The way you stay in business is by doing things either cheaper and/or better than its competition. Once you separate and examine each individual activity in your collection of activities performed to design, produce, market, deliver, and support the thing you make, you start to gain an understanding of where the resources go. Where do we spend time that we can cut out? Where do we spending money that makes our product better than our competitors’? This is the (basic) idea behind the aglie manifesto, right? Cut out the things that cost time and money unnecessarily
processes and tools
over contract negotiation
following a plan,
and focus on the valuable things
individuals and interactions
responding to change.
Focus resources on the things that matter, and you’re a step ahead of competitors that don’t.
Value Activities + Margin = Value Chain
The total Value Chain is comprised of Value Activities and Margin:
“…physically and technologically distinct activities a firm performs… building blocks by which a firm creates a product valuable to its buyers…” (Porter, Competitive Advantage, p. 38).
There are Primary and Secondary (Support) activities. We’ll focus on support just to keep things simple.
The typical primary value activities do not apply across all industries equally. Manufacturing, for example, relies much more heavily on inbound and outbound logistics than software development, for example. For our purposes, I’ll rely on a classical approach to software value chains provided by Boehm and Papaccio(1987, NTRS), and state that the majority of software development falls under the Operations and Service value activities.
Operations: Transforming inputs into the final product form (requirements into an application)
Service: Providing service to enhance and maintain the product’s value
“…the difference between total value and collective cost of performing the value activities…”(Porter, Competitive Advantage, p. 38).
Margin depends upon the efforts placed in the value chain that add value to a product over and above the costs incurred in the value activities.
What Automation has to Do With The Value Chain
The good news for automation engineers, is that automation can be a crucial part of the value chain. For any task that can be automated effectively, the cost of that activity decreases significantly. For testing, as an example, instead of using three resources for a week to regression test your application, you can do it overnight, and view the results the next morning. Certainly, there are resources required to develop and maintain the regression testing suite, where the value obtained form those efforts starts small, but will increase over time. However, proper planning and execution can help ensure that value is delivered as quick as possible.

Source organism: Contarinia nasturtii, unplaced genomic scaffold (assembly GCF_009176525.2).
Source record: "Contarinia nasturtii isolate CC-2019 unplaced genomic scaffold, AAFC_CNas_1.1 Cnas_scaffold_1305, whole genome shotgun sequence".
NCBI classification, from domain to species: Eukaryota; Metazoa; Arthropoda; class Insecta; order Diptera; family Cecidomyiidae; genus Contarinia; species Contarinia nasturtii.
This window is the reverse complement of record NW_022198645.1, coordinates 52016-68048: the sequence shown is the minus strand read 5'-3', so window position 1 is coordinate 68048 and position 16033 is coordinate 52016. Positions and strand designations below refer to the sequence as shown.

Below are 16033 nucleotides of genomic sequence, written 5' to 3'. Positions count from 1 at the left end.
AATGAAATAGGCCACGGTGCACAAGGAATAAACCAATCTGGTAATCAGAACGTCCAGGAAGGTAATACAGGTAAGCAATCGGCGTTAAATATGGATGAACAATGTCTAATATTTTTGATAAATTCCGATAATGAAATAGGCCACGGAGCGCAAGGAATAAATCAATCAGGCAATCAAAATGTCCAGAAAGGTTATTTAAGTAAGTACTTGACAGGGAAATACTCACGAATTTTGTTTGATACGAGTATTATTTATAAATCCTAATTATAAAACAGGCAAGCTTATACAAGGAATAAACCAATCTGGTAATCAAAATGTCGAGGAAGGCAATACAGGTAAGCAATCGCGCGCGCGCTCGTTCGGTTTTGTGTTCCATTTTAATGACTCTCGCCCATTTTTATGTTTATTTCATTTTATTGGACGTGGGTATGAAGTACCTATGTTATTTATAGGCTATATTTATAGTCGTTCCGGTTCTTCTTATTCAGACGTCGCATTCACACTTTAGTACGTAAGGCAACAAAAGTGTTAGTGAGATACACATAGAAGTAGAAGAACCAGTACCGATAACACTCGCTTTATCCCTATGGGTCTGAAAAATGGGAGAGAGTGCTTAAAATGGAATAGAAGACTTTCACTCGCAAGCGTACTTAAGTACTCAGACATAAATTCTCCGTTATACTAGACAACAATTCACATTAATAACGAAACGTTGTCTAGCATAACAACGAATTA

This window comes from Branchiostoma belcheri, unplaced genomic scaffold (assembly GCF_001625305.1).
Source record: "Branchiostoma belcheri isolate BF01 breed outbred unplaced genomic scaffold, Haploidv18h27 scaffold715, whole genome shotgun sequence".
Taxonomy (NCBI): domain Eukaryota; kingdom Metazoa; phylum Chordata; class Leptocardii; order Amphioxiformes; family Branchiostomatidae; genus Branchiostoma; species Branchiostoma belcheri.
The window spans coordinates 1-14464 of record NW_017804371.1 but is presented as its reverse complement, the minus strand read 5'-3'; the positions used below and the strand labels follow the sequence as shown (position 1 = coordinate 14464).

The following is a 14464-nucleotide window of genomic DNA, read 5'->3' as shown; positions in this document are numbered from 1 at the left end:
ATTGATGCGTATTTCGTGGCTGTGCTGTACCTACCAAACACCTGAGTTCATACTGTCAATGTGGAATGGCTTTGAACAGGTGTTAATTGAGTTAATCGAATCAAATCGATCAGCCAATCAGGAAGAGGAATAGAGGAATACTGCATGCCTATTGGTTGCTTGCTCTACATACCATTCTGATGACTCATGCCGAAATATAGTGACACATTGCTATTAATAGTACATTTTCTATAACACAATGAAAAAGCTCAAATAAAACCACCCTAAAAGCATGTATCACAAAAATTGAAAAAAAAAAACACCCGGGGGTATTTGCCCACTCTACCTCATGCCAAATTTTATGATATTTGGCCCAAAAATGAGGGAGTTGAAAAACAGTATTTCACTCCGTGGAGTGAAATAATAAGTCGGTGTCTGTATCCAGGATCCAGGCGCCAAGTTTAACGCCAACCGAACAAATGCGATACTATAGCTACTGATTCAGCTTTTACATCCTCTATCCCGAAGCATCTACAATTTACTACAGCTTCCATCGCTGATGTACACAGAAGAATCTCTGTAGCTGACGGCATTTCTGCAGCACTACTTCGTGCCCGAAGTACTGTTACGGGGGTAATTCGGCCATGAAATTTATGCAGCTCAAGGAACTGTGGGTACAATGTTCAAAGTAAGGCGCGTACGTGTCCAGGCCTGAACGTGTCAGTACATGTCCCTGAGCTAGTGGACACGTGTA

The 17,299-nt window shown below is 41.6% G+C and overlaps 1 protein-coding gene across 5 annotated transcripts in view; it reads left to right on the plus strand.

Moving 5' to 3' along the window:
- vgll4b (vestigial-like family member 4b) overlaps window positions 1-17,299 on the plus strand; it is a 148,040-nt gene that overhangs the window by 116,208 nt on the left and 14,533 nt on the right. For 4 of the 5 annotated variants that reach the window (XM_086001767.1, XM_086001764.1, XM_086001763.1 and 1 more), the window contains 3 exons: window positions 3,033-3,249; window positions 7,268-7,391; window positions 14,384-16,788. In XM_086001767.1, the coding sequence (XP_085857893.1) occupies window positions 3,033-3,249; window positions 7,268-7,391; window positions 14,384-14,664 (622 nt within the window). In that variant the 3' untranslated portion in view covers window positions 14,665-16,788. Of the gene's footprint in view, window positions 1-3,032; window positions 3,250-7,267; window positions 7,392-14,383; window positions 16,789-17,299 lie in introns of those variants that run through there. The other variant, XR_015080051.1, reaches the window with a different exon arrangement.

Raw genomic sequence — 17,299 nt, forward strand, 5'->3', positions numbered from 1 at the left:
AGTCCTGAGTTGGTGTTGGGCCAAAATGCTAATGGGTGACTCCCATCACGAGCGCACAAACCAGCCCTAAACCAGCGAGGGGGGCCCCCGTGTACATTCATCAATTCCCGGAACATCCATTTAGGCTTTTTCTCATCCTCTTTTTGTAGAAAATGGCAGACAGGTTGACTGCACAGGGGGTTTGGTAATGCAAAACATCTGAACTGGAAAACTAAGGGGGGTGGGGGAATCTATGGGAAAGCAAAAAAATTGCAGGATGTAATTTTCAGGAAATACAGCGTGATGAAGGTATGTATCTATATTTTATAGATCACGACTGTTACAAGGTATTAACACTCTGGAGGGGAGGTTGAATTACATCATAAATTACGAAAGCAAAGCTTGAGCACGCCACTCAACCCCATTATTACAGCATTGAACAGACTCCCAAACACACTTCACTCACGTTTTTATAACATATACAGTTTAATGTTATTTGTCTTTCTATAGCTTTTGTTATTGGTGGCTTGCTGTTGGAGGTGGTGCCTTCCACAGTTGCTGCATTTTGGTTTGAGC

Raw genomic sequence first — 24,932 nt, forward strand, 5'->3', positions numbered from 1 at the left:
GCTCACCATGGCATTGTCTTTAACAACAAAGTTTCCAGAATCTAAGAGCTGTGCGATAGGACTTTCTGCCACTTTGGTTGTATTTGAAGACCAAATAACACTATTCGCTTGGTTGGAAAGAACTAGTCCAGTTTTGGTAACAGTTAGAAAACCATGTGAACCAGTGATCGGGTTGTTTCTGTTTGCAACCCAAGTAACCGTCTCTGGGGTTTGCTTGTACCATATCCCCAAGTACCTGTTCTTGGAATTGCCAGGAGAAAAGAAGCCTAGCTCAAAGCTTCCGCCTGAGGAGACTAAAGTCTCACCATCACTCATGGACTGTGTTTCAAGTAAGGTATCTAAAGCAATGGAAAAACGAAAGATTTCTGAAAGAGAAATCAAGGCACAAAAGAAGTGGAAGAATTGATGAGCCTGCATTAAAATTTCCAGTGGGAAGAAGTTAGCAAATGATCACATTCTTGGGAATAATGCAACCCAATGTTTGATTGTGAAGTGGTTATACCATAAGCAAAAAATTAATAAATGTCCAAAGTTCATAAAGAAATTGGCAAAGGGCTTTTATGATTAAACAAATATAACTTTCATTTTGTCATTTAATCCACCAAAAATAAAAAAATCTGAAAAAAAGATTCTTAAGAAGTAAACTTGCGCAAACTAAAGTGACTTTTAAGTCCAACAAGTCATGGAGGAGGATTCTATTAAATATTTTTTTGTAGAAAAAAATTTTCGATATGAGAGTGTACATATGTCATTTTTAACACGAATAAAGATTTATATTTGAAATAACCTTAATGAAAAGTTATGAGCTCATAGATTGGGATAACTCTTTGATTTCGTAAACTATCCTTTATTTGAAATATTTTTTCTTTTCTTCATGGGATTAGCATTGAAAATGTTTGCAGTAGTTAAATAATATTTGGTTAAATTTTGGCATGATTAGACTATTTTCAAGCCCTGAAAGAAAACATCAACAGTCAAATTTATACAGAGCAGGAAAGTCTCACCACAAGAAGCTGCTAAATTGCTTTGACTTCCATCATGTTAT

Additionally, automation is helpful in the detection, reporting, and verification of defects. A system defect drives down the “worthwhile-ness” of any product. Good automation efforts discover defects before your customers do, and can, if executed correctly, discover them before manual testing efforts.
The important thing is to start thinking of any repeated task as something that can be automated. Not every repeatable task should be automated, so discernment is required in order to ensure that the right things are automated. But, progression of automation efforts has been shown to increase the value of the activities you perform in your software development life cycle.
As we continue this series, we’ll delve further into aspects of automation that help deliver value over its costs, how you can implement automation to achieve these goals, and what to look for in order to be successful with software automation.
For the past few years, I’ve struggled with a desire to publish a “how-to” series
on automation. On one hand, there are already LOTS of resources out there, frankly, written by people much better at development and programming than
However, as I’ve grown as an automation engineer, especially in the past year, I still find it hard to find resources that do a great job of explaining how to expand your automation palette, moving beyond the
basic ideas of UI automation, and including:
Data-Driven Automation and Testing
Keyword-Driven Automation and Testing
API Automation and Testing
Furthermore, finding resources that speak to the implementation of these ideas in a C#/.NET environment is even more difficult.
So, the idea is to show some real-life examples of how to implement an automation solution for testing websites and browser-based applications.
Check out my webiste to get an idea of the tools I use in my own automation.
Some of the ideas I share are ones that I implement in my own work, some may not be. Some may be ones that I figure out while I’m writing these articles and implement because of them.
If you have ANY questions or want to discuss anything, please feel free to comment or e-mail me.